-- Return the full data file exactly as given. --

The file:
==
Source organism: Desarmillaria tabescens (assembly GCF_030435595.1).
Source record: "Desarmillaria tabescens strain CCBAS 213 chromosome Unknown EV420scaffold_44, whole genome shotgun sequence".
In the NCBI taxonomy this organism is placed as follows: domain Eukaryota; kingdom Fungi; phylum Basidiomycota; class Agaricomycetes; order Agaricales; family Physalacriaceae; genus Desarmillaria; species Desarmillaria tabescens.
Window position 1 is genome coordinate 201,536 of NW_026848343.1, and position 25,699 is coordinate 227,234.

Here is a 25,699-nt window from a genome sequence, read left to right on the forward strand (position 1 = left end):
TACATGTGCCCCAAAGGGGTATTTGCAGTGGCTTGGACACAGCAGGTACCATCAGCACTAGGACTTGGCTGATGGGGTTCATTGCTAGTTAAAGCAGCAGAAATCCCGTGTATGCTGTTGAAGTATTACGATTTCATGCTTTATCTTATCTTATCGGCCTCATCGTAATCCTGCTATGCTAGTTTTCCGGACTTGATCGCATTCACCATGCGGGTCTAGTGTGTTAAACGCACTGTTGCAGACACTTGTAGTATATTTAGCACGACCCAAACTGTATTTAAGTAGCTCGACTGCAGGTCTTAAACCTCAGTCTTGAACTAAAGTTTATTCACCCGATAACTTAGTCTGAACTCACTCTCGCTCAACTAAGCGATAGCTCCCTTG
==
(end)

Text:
Source organism: Desarmillaria tabescens (assembly GCF_030435595.1).
Source record: "Desarmillaria tabescens strain CCBAS 213 chromosome Unknown EV420scaffold_44, whole genome shotgun sequence".
In the NCBI taxonomy this organism is placed as follows: domain Eukaryota; kingdom Fungi; phylum Basidiomycota; class Agaricomycetes; order Agaricales; family Physalacriaceae; genus Desarmillaria; species Desarmillaria tabescens.
Window position 1 is genome coordinate 201,536 of NW_026848343.1, and position 25,699 is coordinate 227,234.

Here is a 25,699-nt window from a genome sequence, read left to right on the forward strand (position 1 = left end):
TACATGTGCCCCAAAGGGGTATTTGCAGTGGCTTGGACACAGCAGGTACCATCAGCACTAGGACTTGGCTGATGGGGTTCATTGCTAGTTAAAGCAGCAGAAATCCCGTGTATGCTGTTGAAGTATTACGATTTCATGCTTTATCTTATCTTATCGGCCTCATCGTAATCCTGCTATGCTAGTTTTCCGGACTTGATCGCATTCACCATGCGGGTCTAGTGTGTTAAACGCACTGTTGCAGACACTTGTAGTATATTTAGCACGACCCAAACTGTATTTAAGTAGCTCGACTGCAGGTCTTAAACCTCAGTCTTGAACTAAAGTTTATTCACCCGATAACTTAGTCTGAACTCACTCTCGCTCAACTAAGCGATAGCTCCCTTG